Slack’s Threaded Conversations , or Why ‘Fail Fast’ Isn’t Always the Best Strategy
Earlier this year, Slack rolled out their long anticipated threaded conversations feature. The business case for this feature seems obvious — work conversations can diverge into many directions, and a linear timeline isn’t the best way to present that information.
“Fail fast” was an early/mid-2000s motto turned ethos turned best practices that basically advocated for shipping MVPs at breakneck speeds so that if your product doesn’t have legs, you’d find out sooner rather than later. But at some point, the conventional wisdom slowly and quietly began to shift.
In an article about Slack’s product philosophy, Fast Company says:
“The company has never operated under the guiding principle that Mark Zuckerberg once famously summed up as “move fast and break things.” Instead, it has thrived in part because it aspires to offer tools that feel fully baked from the get-go. Its fit and finish resemble those of the slickest consumer apps, in a world in which many business-centric tools still don’t feel like they were designed for use by human beings.”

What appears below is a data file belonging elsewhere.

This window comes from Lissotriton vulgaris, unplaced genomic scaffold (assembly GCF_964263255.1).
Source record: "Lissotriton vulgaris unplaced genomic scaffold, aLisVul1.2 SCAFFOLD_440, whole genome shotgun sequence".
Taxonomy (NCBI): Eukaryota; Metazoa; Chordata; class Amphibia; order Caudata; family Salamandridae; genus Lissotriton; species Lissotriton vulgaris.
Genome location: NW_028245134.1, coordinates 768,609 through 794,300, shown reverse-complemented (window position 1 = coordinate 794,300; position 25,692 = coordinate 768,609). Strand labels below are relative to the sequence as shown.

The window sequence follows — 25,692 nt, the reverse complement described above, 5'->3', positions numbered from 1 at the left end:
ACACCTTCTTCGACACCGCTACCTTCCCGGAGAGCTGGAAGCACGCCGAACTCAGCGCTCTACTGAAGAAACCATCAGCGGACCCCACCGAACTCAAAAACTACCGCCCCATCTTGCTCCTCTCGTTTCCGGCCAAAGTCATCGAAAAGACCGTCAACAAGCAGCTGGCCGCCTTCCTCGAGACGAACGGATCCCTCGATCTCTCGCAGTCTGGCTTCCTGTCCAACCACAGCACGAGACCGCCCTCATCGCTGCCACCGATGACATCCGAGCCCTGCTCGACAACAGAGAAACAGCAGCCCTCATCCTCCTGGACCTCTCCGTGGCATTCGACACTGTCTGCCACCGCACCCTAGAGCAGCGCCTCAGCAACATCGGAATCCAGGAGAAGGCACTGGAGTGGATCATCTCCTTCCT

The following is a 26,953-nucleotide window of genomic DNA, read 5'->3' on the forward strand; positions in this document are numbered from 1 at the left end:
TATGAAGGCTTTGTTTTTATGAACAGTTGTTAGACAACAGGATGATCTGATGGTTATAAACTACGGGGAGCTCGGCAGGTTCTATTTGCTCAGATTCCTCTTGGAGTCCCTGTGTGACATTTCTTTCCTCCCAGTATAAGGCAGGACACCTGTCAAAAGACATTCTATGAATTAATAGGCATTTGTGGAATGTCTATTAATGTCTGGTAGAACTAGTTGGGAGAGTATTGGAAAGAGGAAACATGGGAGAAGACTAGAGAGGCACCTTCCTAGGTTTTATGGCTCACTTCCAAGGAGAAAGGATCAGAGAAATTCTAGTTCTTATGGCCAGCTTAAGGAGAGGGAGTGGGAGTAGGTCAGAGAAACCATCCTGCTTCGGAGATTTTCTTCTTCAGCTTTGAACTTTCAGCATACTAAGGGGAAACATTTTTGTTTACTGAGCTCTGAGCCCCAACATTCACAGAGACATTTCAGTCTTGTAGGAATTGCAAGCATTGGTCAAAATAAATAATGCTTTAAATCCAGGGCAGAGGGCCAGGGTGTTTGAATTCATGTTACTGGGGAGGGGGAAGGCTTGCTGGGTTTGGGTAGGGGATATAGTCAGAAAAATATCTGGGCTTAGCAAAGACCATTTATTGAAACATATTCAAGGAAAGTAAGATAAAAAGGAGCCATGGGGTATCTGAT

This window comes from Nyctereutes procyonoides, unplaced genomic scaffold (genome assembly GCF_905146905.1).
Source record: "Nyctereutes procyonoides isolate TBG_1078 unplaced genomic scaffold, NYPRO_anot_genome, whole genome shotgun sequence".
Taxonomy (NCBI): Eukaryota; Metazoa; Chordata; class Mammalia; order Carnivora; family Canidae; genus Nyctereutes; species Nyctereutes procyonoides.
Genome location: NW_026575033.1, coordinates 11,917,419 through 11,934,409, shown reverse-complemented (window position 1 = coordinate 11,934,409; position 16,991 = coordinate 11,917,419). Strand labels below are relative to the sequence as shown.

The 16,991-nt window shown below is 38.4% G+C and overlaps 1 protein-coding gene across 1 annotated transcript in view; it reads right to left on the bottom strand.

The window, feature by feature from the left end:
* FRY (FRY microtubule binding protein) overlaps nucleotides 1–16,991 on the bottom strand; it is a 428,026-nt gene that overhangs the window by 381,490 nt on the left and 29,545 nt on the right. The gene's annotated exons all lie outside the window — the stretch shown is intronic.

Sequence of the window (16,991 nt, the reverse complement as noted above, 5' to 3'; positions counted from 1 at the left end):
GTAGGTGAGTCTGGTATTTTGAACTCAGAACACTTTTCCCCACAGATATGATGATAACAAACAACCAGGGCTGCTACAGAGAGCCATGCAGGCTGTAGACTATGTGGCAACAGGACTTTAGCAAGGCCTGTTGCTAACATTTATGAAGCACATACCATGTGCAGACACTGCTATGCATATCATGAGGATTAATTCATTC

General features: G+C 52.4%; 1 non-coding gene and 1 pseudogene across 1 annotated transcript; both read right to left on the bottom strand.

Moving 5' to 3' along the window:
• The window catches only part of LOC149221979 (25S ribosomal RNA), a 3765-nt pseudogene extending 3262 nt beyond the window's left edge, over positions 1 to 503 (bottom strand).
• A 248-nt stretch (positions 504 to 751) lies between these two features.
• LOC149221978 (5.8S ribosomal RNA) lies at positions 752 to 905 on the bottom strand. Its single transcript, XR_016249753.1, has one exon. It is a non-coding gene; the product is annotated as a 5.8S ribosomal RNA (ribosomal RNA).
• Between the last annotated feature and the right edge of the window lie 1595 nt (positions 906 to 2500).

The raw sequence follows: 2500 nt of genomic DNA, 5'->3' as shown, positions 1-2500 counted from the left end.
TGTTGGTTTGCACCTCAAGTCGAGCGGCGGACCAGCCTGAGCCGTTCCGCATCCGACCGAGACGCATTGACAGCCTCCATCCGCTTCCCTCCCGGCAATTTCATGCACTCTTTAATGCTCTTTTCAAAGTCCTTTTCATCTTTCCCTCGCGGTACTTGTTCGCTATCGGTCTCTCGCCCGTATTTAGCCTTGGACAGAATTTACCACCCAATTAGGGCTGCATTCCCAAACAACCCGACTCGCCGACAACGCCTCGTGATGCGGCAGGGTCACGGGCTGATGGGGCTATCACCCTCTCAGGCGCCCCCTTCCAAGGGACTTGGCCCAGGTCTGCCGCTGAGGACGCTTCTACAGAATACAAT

Threaded conversations for Slack and Shared Accounts for Simple share one thing in common: Both features are so highly requested and speak to the core of what these companies offer that they needed to be done right the first time. Silicon Valley wisdom like “fail fast, fail often” didn’t make sense in either of these cases.
Or, in other words, there is no one right way to ship successful products. You have to develop a product strategy based on the context, business case, user base, and the brand’s existing value proposition. That’s why we’re tool and method agnostic at Nothing Gold. ✨